Buchanan, Robert Earle (1883-1972) (World of Microbiology and Immunology)
American microbial taxonomist
Robert Earle Buchanan's contributions to the wider world of microbiology involve the classification of microorganisms and his activity in the expansion of the Society of American Bacteriologists. This expansion was one of the important events that led the Society to become the American Society for Microbiology, the paramount microbiology society in the world.
Buchanan was educated at Iowa State University and subsequently became a faculty member there. He received a B.S. degree in 1904, and a M.S. degree in 1906. After joining the faculty, he became the first head of the Bacteriology Department in 1910. He remained head until his retirement in 1948. He was also the first dean of Industrial Science, first dean of the Graduate College (1919948), and was Director of the Agriculture Experiment Station from 1933 until 1948.
In his research life, Buchanan was a microbial taxonomist, concerned with the classification of microorganisms. This interest led him to serve on the Board of Trustees of the Bergey's Manual of Determinative Bacteriology, and to assume the responsibilities of co-editor of the eighth edition of the manual in 1974. The Manual is the definitive reference volume on bacterial classification. Buchanan was also one of the founders of the International Bulletin of Bacterial Nomenclature and Taxonomy in 1951. He served on the first editorial board of the journal. The journal is still published, now as the International Journal of Systematic and Evolutionary Bacteriology.
In 1934, the Society of American Bacteriologists began the process of expansion by adding a branch that represented bacteriologists in Iowa, Minnesota, North Dakota, South Dakota, and Wisconsin. Buchanan became the first President of the Northwest Branch of the Society in 1935.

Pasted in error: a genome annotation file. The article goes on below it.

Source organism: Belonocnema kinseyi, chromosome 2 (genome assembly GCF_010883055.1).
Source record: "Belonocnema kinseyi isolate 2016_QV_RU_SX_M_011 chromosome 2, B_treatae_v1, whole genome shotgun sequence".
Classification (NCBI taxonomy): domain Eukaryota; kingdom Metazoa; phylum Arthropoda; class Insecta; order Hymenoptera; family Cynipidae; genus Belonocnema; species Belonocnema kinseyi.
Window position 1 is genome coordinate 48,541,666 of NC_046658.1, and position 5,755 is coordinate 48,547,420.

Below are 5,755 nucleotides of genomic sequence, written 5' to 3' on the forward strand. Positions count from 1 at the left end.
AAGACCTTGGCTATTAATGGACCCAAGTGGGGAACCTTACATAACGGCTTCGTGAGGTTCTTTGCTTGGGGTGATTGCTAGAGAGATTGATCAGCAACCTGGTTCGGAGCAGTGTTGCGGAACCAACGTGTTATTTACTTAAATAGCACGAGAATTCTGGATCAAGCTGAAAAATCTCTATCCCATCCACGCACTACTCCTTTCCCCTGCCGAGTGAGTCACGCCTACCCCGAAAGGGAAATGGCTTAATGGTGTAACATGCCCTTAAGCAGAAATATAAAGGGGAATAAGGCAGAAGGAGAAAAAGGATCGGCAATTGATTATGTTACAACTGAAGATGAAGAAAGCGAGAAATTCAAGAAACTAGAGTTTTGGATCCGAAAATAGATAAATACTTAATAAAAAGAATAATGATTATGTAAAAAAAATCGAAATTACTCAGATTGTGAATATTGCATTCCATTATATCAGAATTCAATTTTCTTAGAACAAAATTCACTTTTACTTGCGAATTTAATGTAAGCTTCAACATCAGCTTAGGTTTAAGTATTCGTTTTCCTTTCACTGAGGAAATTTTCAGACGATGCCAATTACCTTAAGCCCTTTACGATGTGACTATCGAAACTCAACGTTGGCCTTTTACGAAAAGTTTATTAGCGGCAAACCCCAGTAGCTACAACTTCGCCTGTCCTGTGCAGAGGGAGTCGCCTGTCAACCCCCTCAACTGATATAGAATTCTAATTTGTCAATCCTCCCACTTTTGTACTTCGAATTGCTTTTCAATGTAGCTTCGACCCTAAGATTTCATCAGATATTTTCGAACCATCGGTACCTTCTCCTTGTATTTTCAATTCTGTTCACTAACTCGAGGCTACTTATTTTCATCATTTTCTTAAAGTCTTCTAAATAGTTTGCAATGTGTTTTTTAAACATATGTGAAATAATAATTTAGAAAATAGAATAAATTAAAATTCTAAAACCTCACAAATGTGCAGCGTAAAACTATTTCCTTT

Buchanan also founded the Iowa State Journal of Science in 1926. The journal was intended as a forum for the rapid publication of research papers that were too lengthy for publication in other scientific journals. The journal published works from the biological and agricultural sciences and, in 1972, research from the humanities. The journal ceased publication in 1988.
Another landmark publication of Buchanan was in 1960. Then, he published an essay listing the correct Latin forms of chemical elements and compounds that are used in the naming of bacteria, yeasts, many filamentous fungi and some protozoa. This article has proven vital to several generations of bacterial taxonomists.
Buchanan was also active in other international agencies, including the National Research Council, Inter-American Institute of Agricultural Sciences, the President's Committee on Foreign Aid. His service on missions to Greece, the Middle East, and India spread agricultural technology and knowledge of microbiological diseases of agricultural crops around the developing world.